# 1. The subject is surface integrals. Know how to parametrize surfaces of the following cases: ...

## Question:

1. The subject is surface integrals. Know how to parametrize surfaces of the following cases:

Case 1) Given {eq}z = f(x,y), {/eq} over a region R. Then the surface can be parametrized as {eq}r(u,v) = < u, v, f(u,v) > {/eq}

Case 2) Sphere of radius a, centered at the origin: {eq}r(u,v) = < a \ sin \ u \ cos \ v, a \ sin \ u \ sin \ v, a \ cos \ u >, {/eq} for {eq}0 \leq u \leq \Pi, \ 0\leq v \leq 2 \Pi. {/eq}.

Case 3) A plane determined by three points.

Explain each of these cases thoroughly and how to parameterize them.

## Parametric Surfaces:

When evaluating a surface integral, it is often useful to use a parametric description of the surface. In an effort to familiarize ourselves with the process, we will investigate a few special types of surfaces below and come up with a general way to parameterize them.

## Answer and Explanation:

**Case 1**

Parameterizing this is exactly how it looks. Here we have {eq}z = f (x,y) {/eq}. So what we really have is

{eq}\begin{align*} \vec r (x,y) &= \left< x, y, f (x,y) \right> \end{align*} {/eq}

For some reason, instructors prefer us to change the parameter, no matter how transparent they are (the surface here is already parameterized with respect to {eq}x {/eq} and {eq}y {/eq}). So all we do is assign {eq}x \to u {/eq} and {eq}y \to v {/eq}.

For example, say we have {eq}f (x,y) = xy {/eq}. Then a surface parameterization is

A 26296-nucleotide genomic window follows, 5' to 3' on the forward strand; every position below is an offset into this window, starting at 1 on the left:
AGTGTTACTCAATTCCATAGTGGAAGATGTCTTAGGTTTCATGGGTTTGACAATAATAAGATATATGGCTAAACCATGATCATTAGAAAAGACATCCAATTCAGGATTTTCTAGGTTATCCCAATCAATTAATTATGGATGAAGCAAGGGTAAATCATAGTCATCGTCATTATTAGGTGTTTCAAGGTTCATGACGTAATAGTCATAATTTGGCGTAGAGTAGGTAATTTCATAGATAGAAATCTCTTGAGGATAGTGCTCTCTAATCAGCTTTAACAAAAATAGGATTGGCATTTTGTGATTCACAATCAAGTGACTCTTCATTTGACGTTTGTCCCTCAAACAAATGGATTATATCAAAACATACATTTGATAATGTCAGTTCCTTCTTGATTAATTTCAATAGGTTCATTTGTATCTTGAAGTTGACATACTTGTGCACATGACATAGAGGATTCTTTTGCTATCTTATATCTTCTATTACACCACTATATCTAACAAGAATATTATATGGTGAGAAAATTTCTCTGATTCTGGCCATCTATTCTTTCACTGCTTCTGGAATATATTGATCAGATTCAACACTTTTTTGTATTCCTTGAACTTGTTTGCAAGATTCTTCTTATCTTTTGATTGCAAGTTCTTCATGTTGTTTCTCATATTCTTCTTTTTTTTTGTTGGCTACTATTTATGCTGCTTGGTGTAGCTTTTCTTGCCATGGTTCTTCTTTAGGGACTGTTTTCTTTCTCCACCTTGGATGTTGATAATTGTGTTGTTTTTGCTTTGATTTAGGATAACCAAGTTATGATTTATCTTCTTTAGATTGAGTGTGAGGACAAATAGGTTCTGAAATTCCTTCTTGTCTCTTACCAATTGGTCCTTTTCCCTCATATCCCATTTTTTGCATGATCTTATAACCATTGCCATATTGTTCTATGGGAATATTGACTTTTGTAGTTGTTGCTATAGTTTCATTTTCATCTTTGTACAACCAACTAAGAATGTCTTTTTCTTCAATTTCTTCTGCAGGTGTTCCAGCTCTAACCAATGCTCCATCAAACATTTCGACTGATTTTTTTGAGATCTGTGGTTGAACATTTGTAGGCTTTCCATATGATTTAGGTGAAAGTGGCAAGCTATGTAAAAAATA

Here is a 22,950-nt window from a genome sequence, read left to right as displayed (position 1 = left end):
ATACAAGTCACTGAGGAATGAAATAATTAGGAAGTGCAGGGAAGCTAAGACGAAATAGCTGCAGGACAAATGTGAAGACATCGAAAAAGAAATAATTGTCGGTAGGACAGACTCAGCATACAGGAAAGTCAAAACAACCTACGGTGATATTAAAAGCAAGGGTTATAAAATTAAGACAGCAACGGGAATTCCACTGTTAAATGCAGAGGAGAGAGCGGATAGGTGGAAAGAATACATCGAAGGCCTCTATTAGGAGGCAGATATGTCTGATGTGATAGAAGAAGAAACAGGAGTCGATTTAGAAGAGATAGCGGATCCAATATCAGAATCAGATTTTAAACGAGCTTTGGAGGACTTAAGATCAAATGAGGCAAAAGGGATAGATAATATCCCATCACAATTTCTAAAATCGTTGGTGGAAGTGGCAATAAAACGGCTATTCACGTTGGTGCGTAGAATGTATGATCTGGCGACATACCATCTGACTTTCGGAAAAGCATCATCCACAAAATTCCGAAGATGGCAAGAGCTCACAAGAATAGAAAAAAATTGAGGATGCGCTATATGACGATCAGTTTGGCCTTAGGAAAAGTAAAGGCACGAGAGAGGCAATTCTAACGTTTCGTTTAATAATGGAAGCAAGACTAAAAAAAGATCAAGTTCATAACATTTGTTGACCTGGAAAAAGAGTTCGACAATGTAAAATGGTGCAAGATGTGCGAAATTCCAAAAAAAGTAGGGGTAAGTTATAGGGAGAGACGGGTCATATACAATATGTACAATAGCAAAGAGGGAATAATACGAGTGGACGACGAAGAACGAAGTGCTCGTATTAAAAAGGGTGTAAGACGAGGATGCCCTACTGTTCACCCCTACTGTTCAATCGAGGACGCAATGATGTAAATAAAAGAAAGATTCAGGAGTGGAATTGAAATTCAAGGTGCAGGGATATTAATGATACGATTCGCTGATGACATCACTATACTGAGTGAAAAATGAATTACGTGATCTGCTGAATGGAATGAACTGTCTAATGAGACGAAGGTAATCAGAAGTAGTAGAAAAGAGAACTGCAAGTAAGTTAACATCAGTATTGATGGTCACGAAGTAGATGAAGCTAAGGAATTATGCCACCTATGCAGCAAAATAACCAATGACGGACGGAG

{eq}\begin{align*} \vec r(u,v) &= \left< u,v, uv\right> \end{align*} {/eq}

**Case 2**

To parameterize a sphere, we simply use spherical coordinates with constant radius {eq}a {/eq}, i.e.

{eq}\begin{align*} x &= a \cos \theta \sin \phi \\ y &= a \sin \theta \sin \phi \\ z &= a \cos \phi \end{align*} {/eq}

This is why the parameters {eq}u {/eq} and {eq}v {/eq} are bounded as they are, they are simply {eq}\theta {/eq} and {eq}\phi {/eq}, respectively. So to parameterize a sphere, we simply use spherical coordinates and assign {eq}\theta \to u {/eq} and {eq}\phi \to v {/eq}.

For example, to parameterize the sphere with radius 3, we write

{eq}\begin{align*} \vec r (u,v) &= \left< 3 \cos \theta \sin \phi, 3 \sin \theta \sin \phi, 3 \cos \phi \right> \end{align*} {/eq}

**Case 3**

This case is best seen through an example first. Suppose we have the points

{eq}\begin{align*} (1,1,1), (0, 1, 2), (3, 0, 4) \end{align*} {/eq}

Then our plane is parallel to the vector

{eq}\begin{align*} \left< 0, 1, 2 \right> - \left< 1, 1, 1 \right> &= \left< -1, 0, 1 \right> \end{align*} {/eq}

and

{eq}\begin{align*} \left< 3, 0, 4 \right> - \left< 1, 1, 1 \right> &= \left< 2, -1, 3 \right> \end{align*} {/eq}

The plane also passes through the point we used as our tail: {eq}(1,1,1) {/eq}. So a parameterization is

{eq}\begin{align*} \vec r (u,v) &= \left< 1,1,1 \right> + u \left< -1, 0, 1 \right> + v \left< 2, -1, 3 \right> \\ &= \left< 1-u+2v, 1-v, 1+u+3v \right> \end{align*} {/eq}

In general, we create a couple vectors that must lie in the plane using one point as the tail and the other two as the heads, then we build the plane by treating these vectors as spanning vectors and adding them to the position vector described by the point we used as the tail. We can visualize this by picturing ourselves as standing at the point we chose to be the tail, then heading directly to either point we used as heads, and sweeping out the floor created by the vectors.

#### Learn more about this topic:

from Precalculus: High School

Chapter 24 / Lesson 3